Therapy in 3D


Therapy in 3D

Lessons from Body Psychotherapy

By Barbara Goodrich-Dunn

July/August 2004


For many therapists, the world of somatic psychotherapy still has the somewhat exotic and bewildering quality of an undiscovered country, despite the fact that it 's been around now for more than 80 years. In fact, while there are a wide range of approaches to somatic psychotherapy (see sidebar page 42), all with their own terminology and specialized methods, they all share the same core assumption: the body is inseparable from our feelings of ourselves and our experience of others. From a body-psychotherapy perspective, even talk therapists are still "feeling" their clients ' bodies and emotions just below their conscious awareness.

So what makes the body psychotherapist 's work any different from that of a more traditional talk therapist? The body psychotherapist is far more likely to make the ways clients move, stand, hold themselves, and breathe as important in the assessment of who they are and what they need as what they say about themselves. Beyond that, body psychotherapy typically involves bringing clients ' bodies into their treatment in some way, usually through breathing, movement, vocalizing, or touch.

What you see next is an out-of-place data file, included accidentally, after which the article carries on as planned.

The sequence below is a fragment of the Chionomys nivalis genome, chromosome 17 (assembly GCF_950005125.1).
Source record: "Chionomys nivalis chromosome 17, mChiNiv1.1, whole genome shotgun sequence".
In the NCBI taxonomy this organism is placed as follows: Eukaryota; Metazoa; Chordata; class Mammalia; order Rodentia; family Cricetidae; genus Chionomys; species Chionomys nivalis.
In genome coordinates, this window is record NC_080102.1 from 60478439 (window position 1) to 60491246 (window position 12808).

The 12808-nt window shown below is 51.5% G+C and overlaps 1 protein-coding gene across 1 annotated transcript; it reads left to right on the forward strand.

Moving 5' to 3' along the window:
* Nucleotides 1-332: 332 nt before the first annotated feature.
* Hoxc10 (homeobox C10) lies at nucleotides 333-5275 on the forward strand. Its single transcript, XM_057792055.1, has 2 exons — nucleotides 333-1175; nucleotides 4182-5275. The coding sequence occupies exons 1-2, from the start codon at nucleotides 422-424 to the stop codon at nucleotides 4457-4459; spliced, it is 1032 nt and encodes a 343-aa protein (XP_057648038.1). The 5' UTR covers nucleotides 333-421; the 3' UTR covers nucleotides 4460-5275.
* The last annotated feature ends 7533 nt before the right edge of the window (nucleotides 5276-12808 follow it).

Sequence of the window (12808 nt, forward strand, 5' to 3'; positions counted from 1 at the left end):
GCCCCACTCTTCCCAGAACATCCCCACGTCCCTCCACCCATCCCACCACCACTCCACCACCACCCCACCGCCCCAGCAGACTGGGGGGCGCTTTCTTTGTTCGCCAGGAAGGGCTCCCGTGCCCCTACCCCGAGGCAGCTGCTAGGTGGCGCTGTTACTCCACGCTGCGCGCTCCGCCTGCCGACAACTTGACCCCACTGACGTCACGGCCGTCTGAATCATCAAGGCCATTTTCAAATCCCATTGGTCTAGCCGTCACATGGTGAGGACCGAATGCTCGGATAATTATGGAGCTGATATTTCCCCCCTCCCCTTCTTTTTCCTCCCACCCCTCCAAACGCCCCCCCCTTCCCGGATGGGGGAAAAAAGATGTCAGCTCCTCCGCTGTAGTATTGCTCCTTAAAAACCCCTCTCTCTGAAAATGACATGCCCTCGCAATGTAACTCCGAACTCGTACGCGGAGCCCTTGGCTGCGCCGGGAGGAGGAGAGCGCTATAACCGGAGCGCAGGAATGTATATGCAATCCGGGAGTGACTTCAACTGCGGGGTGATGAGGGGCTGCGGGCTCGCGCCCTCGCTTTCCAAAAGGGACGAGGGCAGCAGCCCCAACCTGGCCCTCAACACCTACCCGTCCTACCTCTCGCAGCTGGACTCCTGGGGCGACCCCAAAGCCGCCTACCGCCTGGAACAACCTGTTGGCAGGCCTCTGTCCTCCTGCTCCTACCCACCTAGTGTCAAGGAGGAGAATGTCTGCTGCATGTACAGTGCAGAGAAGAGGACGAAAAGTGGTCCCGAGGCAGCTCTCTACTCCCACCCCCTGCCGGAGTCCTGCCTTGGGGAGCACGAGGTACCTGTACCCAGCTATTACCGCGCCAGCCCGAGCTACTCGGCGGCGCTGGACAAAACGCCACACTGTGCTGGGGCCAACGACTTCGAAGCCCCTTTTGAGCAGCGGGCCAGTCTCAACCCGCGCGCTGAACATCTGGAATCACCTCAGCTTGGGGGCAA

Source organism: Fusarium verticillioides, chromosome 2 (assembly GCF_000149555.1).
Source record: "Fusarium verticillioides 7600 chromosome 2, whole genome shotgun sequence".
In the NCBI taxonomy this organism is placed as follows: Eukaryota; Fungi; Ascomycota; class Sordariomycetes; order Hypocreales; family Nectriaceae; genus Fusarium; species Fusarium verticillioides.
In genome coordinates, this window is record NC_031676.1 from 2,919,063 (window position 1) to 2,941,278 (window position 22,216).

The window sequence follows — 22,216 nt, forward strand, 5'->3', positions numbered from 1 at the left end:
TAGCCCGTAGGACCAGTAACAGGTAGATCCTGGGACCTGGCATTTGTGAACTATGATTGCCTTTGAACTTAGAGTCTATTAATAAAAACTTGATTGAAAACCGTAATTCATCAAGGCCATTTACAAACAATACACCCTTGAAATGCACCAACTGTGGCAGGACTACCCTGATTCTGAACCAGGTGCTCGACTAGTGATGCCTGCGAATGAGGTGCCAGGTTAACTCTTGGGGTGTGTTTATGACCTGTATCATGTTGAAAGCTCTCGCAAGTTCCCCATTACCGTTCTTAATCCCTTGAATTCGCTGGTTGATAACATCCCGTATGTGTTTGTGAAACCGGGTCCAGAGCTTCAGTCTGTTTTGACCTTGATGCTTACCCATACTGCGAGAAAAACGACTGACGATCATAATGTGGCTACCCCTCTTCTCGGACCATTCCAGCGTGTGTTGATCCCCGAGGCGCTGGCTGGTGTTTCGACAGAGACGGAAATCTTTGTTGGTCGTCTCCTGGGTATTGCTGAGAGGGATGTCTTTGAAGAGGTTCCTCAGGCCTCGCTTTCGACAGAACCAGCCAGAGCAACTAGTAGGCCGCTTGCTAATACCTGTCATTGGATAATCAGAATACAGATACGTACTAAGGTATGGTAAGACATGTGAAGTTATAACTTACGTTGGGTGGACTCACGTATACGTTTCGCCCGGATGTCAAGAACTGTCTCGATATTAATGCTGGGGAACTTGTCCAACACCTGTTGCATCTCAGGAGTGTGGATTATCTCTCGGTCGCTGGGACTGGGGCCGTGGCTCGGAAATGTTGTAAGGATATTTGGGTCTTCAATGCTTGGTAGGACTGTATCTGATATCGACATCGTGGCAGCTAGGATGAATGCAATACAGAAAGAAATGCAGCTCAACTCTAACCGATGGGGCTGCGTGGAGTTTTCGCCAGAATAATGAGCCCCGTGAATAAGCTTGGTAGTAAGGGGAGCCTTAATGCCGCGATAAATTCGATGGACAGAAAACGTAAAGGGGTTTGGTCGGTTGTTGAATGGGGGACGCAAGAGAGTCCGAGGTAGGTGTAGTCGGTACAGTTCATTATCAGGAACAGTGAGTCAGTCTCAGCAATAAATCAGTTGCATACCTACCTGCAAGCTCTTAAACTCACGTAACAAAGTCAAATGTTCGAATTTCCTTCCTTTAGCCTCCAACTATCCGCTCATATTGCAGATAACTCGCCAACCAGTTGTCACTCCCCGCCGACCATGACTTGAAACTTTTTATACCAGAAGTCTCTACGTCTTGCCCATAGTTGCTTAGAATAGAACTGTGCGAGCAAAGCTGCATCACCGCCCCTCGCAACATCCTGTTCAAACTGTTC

As therapists, we may not be aware of exactly how much our bodies are sensors of our clients ' underlying reality and communicators of our own. I remember 30 years ago in my own training as a body psychotherapist the day that we were studying how emotional patterns underlie people 's postures. At one point my teacher said to me, "You 're really shy,…

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